DIY Brick Backsplash

July 23 2019

Updating your kitchen? Add a unique and classy style to your kitchen by installing a brick backsplash (or as we like to call it #bricksplash). With Old Mill Brick's thin bricks, you can install a real brick backsplash on your own in a weekend. No skilled masons required.

Castle Gate thin bricks from Old Mill Brick.

The brick is available in 12 beautiful colors. Check out our blog post on choosing a brick color here to help you pick out the best brick for your home. You can also purchase samples here.

What you'll need:

  • Old Mill Brick thin bricks
  • Loctite Power Grab (or comparable product)
  • Level
  • Ruler
  • Tile cutter
  • Pencil
  • Spacers (optional)
  • Pre-mixed sanded grout
  • Grout bag
  • Sponges

Prepping your work space

Start by prepping your work space. If you have an existing tile backsplash, you'll need to remove the tiles and sand off any lingering glue so you have a flat surface. If you are installing over a painted wall, use some 80 grit sand paper to rough up the paint a bit. That way the adhesive can get a good hold. Wipe the wall down with a clean dry rag before starting your project. Put down newspaper or cardboard to protect your counter tops and use painters tape where needed to protect adjacent walls. Finally, remove any outlet or lighting covers.

Removing outlet covers.

Getting started

To start out, use your ruler and level to draw some guide lines in pencil. The bricks are 2-1/4" in height and should be placed 3/8" apart. Draw a line 2-5/8" above your bottom line. The top of your first row of bricks will touch the line so that you have space for a grout line at the bottom. Continue to raw straight lines every 2-5/8" going up the wall. This will help you create straight lines.

Applying your brick

Now you are ready to start gluing on your bricks. Use your Loctite Power Grab or other comparable product to squeeze a squiggly line on the back of your first brick as shown here:

Applying adhesive to the back of your brick.

Place your first row or two of brick so that the top of the bricks are along your guide line. Use your level to ensure the rows are straight. You can use 3/8" spacers if needed to keep the bricks in place and make sure that the spacing is consistent.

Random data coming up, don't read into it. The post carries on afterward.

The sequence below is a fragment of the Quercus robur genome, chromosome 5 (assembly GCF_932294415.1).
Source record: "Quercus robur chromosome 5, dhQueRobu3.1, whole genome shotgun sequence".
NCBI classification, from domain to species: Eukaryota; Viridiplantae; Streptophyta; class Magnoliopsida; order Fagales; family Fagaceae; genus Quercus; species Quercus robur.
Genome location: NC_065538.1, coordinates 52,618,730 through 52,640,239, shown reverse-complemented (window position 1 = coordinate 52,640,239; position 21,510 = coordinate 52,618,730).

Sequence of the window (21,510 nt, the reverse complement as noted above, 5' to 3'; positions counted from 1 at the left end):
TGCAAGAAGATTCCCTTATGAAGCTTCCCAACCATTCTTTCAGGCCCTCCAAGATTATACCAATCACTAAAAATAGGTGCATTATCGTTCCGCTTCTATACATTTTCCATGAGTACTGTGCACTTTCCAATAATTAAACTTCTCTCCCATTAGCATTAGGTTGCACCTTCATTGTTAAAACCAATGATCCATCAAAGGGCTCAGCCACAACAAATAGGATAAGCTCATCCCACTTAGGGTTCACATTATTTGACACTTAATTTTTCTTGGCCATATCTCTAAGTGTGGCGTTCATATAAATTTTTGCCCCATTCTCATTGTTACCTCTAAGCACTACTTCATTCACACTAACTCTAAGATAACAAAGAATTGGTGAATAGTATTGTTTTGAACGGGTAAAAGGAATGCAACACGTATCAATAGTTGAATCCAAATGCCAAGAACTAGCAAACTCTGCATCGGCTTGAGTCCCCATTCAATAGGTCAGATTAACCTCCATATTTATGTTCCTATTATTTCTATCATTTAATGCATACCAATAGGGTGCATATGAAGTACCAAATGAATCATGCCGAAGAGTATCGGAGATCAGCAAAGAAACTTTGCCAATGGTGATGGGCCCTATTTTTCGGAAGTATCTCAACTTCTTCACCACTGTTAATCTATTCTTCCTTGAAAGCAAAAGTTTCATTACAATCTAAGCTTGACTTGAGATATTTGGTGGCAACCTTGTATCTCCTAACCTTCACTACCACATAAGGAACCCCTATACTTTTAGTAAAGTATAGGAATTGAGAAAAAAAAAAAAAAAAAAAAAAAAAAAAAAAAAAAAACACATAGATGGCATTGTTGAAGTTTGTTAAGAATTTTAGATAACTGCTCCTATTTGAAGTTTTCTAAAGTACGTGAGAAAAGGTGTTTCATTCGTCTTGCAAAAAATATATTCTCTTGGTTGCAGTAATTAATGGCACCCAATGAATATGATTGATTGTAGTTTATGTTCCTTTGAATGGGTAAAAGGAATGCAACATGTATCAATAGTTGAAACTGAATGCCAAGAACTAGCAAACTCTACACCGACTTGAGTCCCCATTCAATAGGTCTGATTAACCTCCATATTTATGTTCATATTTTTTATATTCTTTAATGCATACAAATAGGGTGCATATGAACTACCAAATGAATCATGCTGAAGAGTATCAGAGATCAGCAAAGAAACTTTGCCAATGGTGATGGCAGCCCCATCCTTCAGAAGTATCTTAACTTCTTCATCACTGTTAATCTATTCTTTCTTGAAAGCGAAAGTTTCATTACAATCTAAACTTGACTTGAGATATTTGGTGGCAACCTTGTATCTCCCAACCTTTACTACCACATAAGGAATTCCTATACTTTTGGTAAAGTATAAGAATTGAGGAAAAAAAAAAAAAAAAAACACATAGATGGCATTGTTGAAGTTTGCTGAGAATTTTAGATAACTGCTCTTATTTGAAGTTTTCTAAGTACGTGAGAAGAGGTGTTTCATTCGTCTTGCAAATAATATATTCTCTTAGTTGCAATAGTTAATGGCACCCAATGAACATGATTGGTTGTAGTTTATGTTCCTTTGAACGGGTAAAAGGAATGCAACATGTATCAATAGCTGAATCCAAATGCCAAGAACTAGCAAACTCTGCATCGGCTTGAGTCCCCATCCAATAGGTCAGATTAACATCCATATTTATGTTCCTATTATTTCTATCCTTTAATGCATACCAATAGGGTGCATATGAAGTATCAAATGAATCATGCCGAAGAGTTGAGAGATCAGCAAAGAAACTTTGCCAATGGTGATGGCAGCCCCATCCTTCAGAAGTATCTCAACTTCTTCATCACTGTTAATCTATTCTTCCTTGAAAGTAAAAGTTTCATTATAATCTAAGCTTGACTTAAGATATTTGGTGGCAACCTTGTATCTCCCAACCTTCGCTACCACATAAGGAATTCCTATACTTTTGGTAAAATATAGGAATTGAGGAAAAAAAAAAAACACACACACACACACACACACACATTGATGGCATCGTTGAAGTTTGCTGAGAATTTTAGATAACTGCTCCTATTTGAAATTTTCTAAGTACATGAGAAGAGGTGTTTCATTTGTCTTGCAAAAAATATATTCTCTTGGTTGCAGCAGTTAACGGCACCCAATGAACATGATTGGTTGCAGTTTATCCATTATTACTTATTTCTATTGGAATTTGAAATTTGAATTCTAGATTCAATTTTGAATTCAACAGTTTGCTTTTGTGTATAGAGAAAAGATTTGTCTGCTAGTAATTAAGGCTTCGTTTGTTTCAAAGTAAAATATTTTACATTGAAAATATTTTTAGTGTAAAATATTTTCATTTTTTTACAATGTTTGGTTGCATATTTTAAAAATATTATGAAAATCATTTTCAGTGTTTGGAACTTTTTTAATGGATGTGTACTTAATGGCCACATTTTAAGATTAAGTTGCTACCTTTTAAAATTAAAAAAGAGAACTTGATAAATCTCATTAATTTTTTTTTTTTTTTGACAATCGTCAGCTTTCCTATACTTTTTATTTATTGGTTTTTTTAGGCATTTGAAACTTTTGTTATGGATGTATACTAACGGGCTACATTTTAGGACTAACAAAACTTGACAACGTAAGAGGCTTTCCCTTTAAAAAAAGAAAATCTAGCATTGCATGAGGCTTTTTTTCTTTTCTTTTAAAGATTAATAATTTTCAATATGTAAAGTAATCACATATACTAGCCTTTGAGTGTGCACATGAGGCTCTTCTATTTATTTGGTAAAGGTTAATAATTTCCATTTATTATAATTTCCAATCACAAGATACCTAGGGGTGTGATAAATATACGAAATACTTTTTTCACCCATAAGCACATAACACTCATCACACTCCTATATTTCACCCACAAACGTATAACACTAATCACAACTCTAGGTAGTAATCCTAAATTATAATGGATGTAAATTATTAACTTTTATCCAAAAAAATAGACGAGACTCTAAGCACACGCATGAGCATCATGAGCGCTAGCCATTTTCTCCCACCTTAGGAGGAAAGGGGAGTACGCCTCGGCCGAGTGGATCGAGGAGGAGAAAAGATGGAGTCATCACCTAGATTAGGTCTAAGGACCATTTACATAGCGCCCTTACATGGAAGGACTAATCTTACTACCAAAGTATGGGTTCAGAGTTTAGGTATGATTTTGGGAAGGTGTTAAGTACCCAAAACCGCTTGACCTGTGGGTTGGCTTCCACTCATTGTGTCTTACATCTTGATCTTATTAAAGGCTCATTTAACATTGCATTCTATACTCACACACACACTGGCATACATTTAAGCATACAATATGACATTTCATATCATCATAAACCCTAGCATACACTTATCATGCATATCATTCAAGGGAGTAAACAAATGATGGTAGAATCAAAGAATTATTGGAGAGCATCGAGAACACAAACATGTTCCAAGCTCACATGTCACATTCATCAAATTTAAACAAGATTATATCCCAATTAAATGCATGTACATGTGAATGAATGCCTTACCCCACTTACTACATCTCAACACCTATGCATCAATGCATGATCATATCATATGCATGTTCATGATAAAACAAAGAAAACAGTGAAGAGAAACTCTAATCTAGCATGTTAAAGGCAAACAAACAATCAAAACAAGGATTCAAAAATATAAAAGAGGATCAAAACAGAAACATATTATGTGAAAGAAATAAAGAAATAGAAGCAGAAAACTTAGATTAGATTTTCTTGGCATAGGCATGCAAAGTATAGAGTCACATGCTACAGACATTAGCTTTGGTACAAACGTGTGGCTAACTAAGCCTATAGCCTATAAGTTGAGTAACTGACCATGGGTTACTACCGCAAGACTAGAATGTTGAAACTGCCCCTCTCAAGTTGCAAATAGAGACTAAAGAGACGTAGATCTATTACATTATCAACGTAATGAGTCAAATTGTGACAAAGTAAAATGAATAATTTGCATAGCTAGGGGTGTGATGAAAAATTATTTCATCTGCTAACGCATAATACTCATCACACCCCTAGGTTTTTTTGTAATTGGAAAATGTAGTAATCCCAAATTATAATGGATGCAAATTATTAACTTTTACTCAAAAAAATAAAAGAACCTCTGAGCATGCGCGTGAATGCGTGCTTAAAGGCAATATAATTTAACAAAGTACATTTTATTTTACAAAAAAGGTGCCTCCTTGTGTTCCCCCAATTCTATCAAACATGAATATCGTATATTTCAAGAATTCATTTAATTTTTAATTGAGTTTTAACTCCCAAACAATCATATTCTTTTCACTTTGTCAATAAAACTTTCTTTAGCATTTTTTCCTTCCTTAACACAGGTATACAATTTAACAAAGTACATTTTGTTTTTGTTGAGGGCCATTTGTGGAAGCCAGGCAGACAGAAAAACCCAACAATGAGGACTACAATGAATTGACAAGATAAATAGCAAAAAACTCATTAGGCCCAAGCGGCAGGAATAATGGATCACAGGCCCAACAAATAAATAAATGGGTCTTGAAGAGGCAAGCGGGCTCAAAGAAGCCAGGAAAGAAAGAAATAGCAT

Checking that the bricks are straight and level.

Continue adding your brick until your whole backsplash is covered. Use a tile cutter and ruler as needed to cut bricks to size. Read our post on how to cut thin brick here for more details. Allow your bricksplash 24 hours to dry before starting on the grout.

Brick backsplash installed, pre-grouting.


There are many different options when it comes to grout. For this project, a pre-mixed white sanded grout was used with a grout bag and sponge method. This method is done by filling your grout bag halfway with grout and then piping it into the gaps. Work in small sections and then use a damp sponge to smooth out the grout lines. It's helpful to have a bowl of water handy to clean the sponge as needed while you're working the grout. Be careful not to smear too much grout on the brick faces. Clean off as much grout from the faces as you can while it's wet. The grout is very difficult to remove once it is dry.

Demonstration of the grout before and after sponging.

When you are done grouting, you can clean up your materials and painter tape. When re-installing your outlets, be sure to use some spacers and longer screws to accommodate for the aded 1/2" thick brick.

Finished brick backsplash look.

For this post, we used images from @craftingupcuteness. To read more about this project, click here.

Brickwebb alternative

Old Mill Brick also sells Brickwebb to make installing thin brick even easier. Brickwebb is 12 pre-spaced bricks on a mesh backing that installs just like mosaic tile. You can install your brick in a fraction of the time with Brickwebb sheets. Learn more here.

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